(Photo by Kate Leshko)
Let’s not beat around the bush: A lot of people dread the whole networking thing. It takes time, effort, sticking your neck out there and often a good bit of schmoozing.
“I hate networking,” confessed Megan Anthony, the community manager at 1313 Innovation. From hosting meetups to her previous, more corporate jobs, she’s had to build relationships at lots of work events. “I’m pretty sure half the battle of networking is just choosing to ‘show up’ and another 20 percent is trying to remember to smile and not look like a deer in headlights.”
But there’s no denying networking is invaluable.
Instead of thinking of it as a necessary evil, consider networking an opportunity to build important relationships with customers, team members and your community.
And remember networking isn’t a one-and-done deal. “It takes time to build a genuine network of people,” said Robert Herrera, a Delaware architect who’s creating the newest coworking space in Wilmington called The Mill. He’s seen young entrepreneurs get flustered when they try to rush things. “They would be better off taking the time to listen to what the people on the other side of the table need — particularly if they are already established and experienced.”
Here are a few tips from Wilmington-based entrepreneurs to make the most out of your networking efforts:
First, you’ve got to attend some events. Cruise around Meetup.com, Facebook and sites like Technical.ly for inspiration.
Ryan Harrington, also a manager at 1313 Innovation, considers being an active community member a surefire way to build a strong network. “Dedicate a portion of your week — perhaps one or two nights — to going to happy hours, meetups, or talks,” he said. “By consistently attending, you’ll slowly start to meet more people within those networks.” He also advised becoming a connector for other people when possible — something that others will then be more likely to do for you.
Harrington’s 1313 Innovation counterpart, Megan Anthony, recommends bringing a “hype man” with you. “Having someone who genuinely believes in you who will advocate for your business or services is the best way to network,” she said. “And remember to advocate for people who’ve done a great job for you.”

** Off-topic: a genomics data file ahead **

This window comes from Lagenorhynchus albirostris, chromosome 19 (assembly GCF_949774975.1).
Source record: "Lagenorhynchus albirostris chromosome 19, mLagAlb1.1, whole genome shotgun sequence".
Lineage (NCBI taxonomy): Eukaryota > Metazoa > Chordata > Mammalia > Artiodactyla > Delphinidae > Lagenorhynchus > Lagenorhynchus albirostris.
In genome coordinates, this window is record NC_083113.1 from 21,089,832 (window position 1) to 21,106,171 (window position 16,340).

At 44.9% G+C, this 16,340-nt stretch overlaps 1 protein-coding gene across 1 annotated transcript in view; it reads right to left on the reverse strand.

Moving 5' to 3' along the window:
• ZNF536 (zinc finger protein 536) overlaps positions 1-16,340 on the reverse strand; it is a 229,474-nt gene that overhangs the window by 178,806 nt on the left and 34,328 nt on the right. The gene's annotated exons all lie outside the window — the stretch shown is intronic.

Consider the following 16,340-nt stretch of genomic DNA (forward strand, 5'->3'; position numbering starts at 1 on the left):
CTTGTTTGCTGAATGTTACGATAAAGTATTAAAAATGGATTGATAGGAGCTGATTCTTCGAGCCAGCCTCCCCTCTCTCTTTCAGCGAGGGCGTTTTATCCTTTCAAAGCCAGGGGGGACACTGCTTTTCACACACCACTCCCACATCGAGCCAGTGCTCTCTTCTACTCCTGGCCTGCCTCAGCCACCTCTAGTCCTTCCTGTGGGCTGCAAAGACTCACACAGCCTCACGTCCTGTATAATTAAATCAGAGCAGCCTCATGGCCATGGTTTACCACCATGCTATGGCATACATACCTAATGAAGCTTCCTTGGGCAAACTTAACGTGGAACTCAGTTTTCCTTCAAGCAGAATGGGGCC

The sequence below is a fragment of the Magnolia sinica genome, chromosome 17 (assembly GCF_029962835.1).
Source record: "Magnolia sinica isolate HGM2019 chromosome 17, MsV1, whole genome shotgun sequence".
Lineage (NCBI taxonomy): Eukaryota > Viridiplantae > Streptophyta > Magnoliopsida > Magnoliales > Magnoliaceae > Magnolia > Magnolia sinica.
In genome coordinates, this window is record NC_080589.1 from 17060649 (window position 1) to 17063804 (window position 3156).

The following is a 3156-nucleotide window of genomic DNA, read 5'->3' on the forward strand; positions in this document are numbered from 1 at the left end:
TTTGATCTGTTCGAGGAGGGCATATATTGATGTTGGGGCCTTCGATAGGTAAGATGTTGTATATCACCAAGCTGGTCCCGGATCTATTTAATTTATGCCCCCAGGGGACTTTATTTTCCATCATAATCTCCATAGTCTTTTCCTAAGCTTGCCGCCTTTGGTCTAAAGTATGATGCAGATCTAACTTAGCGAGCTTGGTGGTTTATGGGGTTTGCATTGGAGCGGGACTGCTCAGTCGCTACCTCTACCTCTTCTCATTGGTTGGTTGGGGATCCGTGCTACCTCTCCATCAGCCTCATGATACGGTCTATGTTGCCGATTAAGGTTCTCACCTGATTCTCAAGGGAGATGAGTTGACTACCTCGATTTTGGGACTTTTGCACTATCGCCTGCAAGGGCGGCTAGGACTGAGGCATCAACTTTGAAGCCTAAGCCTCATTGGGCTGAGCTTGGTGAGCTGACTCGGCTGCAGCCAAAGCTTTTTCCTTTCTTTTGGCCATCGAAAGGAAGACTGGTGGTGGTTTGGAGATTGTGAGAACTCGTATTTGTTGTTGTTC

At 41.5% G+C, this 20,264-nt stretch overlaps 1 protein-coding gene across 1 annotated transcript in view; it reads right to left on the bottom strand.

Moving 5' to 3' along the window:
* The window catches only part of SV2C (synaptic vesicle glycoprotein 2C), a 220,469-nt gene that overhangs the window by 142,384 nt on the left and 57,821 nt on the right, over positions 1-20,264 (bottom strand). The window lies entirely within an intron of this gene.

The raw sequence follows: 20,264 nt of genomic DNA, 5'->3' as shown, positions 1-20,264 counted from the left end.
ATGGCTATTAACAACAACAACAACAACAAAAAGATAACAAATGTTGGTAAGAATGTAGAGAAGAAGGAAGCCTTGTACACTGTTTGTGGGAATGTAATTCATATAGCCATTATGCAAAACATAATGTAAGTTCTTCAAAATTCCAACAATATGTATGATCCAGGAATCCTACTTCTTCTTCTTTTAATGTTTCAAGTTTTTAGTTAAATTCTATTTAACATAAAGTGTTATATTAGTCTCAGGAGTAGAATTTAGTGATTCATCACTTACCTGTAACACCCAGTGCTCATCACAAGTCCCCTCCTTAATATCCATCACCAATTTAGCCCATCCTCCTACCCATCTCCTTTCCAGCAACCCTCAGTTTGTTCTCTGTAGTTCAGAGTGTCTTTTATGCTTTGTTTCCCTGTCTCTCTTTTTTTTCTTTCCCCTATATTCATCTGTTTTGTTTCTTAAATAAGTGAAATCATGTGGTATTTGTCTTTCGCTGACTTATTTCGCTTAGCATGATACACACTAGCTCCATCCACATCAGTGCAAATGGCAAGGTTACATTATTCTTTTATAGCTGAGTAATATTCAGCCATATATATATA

You need a strategy in mind once you get to an event.
- Follow the rule of odds. That’s the latest trick for John Himics, cofounder of the web design and development company First Ascent Design. “Try to only join conversations that are groups of an odd number,” he said. “People tend to pair off, and you won’t be able to as easily get into the conversation if there are two, four, six people.”
- Instead of meeting as many people as possible, focus on making two to three strong connections and then follow up with those people afterward, Harrington advises.
- Be nice. “Sometimes what stands out most is a small gesture of kindness,” said Bob Downing, cofounder of Delaware Sports League. “Hold the door for someone, even if it means you have to wait an extra 15 seconds. You would be surprised at how meaningful to someone else those ‘meaningless’ 15 seconds could be.”
- Don’t be afraid to have a meaningful conversation, even if it’s not work-related. “Build a relationship first and offer your pitch second,” Downing advised. “A good conversation is NEVER a waste of time.”
Send follow-up notes to the people you met. And, whether it’s mentioned in the note or at a future meeting, Downing says it’s a big plus to remember something about them or a detail they mentioned in a story.
“It communicates to them that not only were you paying attention to them, but you found what they had to say worthy of committing it to memory. That feels good,” he said. “People like other people who make them feel good about themselves. People like working with people who they like. You do the math.”-30-
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